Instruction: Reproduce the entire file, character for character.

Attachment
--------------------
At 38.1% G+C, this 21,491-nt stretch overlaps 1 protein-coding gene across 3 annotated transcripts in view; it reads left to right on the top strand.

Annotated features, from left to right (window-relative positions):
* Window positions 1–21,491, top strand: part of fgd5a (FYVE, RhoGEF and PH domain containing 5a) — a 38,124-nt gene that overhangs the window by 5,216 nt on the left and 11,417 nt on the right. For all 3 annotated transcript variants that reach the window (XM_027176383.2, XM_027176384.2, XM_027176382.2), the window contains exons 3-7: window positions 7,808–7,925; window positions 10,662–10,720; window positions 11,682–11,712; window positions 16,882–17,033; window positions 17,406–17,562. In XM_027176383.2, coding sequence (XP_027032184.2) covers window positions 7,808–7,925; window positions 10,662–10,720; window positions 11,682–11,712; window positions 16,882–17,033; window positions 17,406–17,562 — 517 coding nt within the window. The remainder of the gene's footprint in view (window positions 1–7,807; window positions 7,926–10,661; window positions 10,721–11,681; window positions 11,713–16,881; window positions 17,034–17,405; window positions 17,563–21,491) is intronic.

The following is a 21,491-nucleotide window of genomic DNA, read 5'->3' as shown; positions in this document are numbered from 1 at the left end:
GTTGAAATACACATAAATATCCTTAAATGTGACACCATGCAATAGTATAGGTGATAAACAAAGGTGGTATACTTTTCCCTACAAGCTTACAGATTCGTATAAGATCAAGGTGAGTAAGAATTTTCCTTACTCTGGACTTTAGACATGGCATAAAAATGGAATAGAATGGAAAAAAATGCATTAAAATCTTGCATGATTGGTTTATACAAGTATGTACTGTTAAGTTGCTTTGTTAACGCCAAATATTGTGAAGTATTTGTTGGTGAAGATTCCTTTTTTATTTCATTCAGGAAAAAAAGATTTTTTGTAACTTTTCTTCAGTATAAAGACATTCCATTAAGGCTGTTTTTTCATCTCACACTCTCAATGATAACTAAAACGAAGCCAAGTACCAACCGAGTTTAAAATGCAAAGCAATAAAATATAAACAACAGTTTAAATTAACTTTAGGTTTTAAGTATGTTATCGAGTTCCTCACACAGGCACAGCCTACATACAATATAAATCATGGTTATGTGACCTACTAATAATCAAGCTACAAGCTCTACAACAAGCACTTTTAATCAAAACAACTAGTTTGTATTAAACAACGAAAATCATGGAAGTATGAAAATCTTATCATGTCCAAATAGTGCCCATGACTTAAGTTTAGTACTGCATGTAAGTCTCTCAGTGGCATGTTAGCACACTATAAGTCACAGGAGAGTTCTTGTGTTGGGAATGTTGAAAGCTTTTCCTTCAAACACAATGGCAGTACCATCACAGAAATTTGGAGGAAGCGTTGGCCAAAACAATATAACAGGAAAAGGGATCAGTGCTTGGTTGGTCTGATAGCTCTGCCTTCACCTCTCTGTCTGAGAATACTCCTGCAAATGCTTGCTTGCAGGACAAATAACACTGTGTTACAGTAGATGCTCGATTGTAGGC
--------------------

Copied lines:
At 38.1% G+C, this 21,491-nt stretch overlaps 1 protein-coding gene across 3 annotated transcripts in view; it reads left to right on the top strand.

Annotated features, from left to right (window-relative positions):
* Window positions 1–21,491, top strand: part of fgd5a (FYVE, RhoGEF and PH domain containing 5a) — a 38,124-nt gene that overhangs the window by 5,216 nt on the left and 11,417 nt on the right. For all 3 annotated transcript variants that reach the window (XM_027176383.2, XM_027176384.2, XM_027176382.2), the window contains exons 3-7: window positions 7,808–7,925; window positions 10,662–10,720; window positions 11,682–11,712; window positions 16,882–17,033; window positions 17,406–17,562. In XM_027176383.2, coding sequence (XP_027032184.2) covers window positions 7,808–7,925; window positions 10,662–10,720; window positions 11,682–11,712; window positions 16,882–17,033; window positions 17,406–17,562 — 517 coding nt within the window. The remainder of the gene's footprint in view (window positions 1–7,807; window positions 7,926–10,661; window positions 10,721–11,681; window positions 11,713–16,881; window positions 17,034–17,405; window positions 17,563–21,491) is intronic.

The following is a 21,491-nucleotide window of genomic DNA, read 5'->3' as shown; positions in this document are numbered from 1 at the left end:
GTTGAAATACACATAAATATCCTTAAATGTGACACCATGCAATAGTATAGGTGATAAACAAAGGTGGTATACTTTTCCCTACAAGCTTACAGATTCGTATAAGATCAAGGTGAGTAAGAATTTTCCTTACTCTGGACTTTAGACATGGCATAAAAATGGAATAGAATGGAAAAAAATGCATTAAAATCTTGCATGATTGGTTTATACAAGTATGTACTGTTAAGTTGCTTTGTTAACGCCAAATATTGTGAAGTATTTGTTGGTGAAGATTCCTTTTTTATTTCATTCAGGAAAAAAAGATTTTTTGTAACTTTTCTTCAGTATAAAGACATTCCATTAAGGCTGTTTTTTCATCTCACACTCTCAATGATAACTAAAACGAAGCCAAGTACCAACCGAGTTTAAAATGCAAAGCAATAAAATATAAACAACAGTTTAAATTAACTTTAGGTTTTAAGTATGTTATCGAGTTCCTCACACAGGCACAGCCTACATACAATATAAATCATGGTTATGTGACCTACTAATAATCAAGCTACAAGCTCTACAACAAGCACTTTTAATCAAAACAACTAGTTTGTATTAAACAACGAAAATCATGGAAGTATGAAAATCTTATCATGTCCAAATAGTGCCCATGACTTAAGTTTAGTACTGCATGTAAGTCTCTCAGTGGCATGTTAGCACACTATAAGTCACAGGAGAGTTCTTGTGTTGGGAATGTTGAAAGCTTTTCCTTCAAACACAATGGCAGTACCATCACAGAAATTTGGAGGAAGCGTTGGCCAAAACAATATAACAGGAAAAGGGATCAGTGCTTGGTTGGTCTGATAGCTCTGCCTTCACCTCTCTGTCTGAGAATACTCCTGCAAATGCTTGCTTGCAGGACAAATAACACTGTGTTACAGTAGATGCTCGATTGTAGGC